"Mandalas on the 405", forthcoming from the July/August issue of Analog magazine.
"Subversion", published by EscapePod (May 2013). You should go read it, or listen to it (it's free). My cats wish part of me was playing with them with a laser pointer right now.
"The inevitability of jaguars" is available on Amazon for 99 cents. I wasn't just trying to capitalize on the regrettable popularity of "December 2012 Mayans" as search terms. I was also trying to snag the "jaguars" market.
My first-ever science fiction story, "The first ambassador", is available as a series of scanned images (thanks, Grandfather, for hanging on to this!). I was eleven when I wrote it. Original typos (as in, typewriter mistakes) and teacher comments preserved.
My second-ever science fiction story, "Tessie". About a girl inventor, a cat, and some bad physics. I started three or four sequels that I (of course) never finished.
Peer-reviewed articles in astronomical journals
Essays, Rants, and other miscellany
Let's be honest. That essay I had posted from high school English comparing and contrasting Hamlet and Raskolnikov? Booo-ring. Ditto some dull things I wrote about religion and or politics. Yawn. So I took 'em down. You can email me if you want them back.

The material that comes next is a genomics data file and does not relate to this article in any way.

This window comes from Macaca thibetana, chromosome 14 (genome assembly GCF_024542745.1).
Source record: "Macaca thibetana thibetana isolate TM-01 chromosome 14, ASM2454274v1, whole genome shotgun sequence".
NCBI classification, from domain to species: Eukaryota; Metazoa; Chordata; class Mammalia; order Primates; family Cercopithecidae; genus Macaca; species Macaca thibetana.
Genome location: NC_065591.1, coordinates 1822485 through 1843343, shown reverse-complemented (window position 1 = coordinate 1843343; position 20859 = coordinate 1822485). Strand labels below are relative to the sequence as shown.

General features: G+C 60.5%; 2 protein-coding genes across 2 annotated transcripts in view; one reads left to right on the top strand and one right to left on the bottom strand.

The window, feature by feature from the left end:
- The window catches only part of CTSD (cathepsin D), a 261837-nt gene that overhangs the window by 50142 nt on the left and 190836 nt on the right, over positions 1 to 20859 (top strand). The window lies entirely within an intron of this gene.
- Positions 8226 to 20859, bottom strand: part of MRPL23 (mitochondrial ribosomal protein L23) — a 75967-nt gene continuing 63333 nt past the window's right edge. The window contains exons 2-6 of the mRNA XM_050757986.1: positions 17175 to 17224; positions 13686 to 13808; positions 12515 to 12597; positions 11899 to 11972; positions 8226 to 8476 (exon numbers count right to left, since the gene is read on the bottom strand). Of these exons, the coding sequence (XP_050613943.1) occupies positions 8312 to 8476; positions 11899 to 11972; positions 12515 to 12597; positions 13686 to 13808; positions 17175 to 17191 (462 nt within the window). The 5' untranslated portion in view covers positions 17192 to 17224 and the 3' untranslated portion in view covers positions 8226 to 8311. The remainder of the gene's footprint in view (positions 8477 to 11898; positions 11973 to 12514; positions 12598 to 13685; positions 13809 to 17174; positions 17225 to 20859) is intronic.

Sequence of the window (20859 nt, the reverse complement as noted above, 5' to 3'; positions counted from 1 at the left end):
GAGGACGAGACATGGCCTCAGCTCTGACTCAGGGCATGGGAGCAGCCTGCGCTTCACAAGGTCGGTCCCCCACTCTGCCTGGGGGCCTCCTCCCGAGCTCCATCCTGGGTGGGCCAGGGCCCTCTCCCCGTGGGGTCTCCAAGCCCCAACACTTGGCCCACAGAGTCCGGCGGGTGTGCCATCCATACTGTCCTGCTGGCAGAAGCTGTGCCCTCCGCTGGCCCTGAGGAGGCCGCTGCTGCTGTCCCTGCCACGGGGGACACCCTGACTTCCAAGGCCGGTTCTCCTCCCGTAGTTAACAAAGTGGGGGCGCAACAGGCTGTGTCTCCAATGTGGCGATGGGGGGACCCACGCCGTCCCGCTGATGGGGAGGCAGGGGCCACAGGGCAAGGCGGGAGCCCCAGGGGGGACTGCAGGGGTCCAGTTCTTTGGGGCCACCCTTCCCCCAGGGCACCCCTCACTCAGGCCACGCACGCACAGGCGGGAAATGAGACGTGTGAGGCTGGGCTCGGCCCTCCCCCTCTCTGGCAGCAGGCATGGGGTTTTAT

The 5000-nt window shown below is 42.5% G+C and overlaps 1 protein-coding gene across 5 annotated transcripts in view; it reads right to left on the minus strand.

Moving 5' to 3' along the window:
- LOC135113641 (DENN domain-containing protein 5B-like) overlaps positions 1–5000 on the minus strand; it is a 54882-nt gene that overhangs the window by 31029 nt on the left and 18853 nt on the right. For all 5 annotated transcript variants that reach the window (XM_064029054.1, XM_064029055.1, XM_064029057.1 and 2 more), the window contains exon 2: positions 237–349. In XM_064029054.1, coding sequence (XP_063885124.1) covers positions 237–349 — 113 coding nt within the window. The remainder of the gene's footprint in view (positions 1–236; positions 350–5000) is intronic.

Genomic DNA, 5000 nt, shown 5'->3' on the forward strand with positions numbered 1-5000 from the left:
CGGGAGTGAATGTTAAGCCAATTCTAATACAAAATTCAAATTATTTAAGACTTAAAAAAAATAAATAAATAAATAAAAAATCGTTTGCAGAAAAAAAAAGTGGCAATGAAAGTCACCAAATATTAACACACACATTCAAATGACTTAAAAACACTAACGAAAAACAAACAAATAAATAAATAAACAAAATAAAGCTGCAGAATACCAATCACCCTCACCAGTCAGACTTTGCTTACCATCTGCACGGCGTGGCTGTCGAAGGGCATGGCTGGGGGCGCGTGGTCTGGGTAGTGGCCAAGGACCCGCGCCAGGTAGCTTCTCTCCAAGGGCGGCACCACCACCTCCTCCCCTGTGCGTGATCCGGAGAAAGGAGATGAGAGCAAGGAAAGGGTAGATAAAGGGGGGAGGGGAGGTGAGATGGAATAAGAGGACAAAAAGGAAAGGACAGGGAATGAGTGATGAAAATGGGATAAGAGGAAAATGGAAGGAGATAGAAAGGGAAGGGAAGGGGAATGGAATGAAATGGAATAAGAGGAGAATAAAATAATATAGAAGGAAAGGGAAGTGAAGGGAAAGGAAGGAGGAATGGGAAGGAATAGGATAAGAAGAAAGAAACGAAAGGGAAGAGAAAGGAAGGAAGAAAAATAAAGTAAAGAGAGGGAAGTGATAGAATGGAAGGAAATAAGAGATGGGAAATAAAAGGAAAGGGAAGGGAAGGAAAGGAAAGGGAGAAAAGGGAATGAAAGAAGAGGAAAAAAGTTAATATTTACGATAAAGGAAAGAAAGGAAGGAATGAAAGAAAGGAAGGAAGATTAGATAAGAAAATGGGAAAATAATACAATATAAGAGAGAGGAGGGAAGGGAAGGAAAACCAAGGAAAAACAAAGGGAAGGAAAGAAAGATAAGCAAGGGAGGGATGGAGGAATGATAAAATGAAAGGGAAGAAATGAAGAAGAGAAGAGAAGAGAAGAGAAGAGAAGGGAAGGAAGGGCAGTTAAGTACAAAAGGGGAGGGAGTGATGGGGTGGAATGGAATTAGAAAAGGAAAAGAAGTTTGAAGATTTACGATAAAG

No? Thought not. Here are some more entertaining or historically interesting offerings.
A Few Fish: An Essay on Time How I saw my future from 14 May 1998
C'est ca, le tourisme A delightful fictional romp through Paris with a bunch of high school students, written in high-school French. Come for the bad grammar, stay for the Eiffel Tower getting knocked over by a jet. (Seriously. That's in like the first paragraph. Then the story gets better?)
A report on the Revolutionary War Hero John Stark. So I wrote this report, using books from the UC San Diego library and stuff my dad found... somewhere. There are no references in the article. NO REFERENCES. No footnotes, no appeals to "According to Smith, [crazy unsubstantiated statement]". Ack. Well, anyhow, if it's on the internet it must be true now...
© Elisabeth Adams. Hand-coded since 1998. Universal Rights Reserved.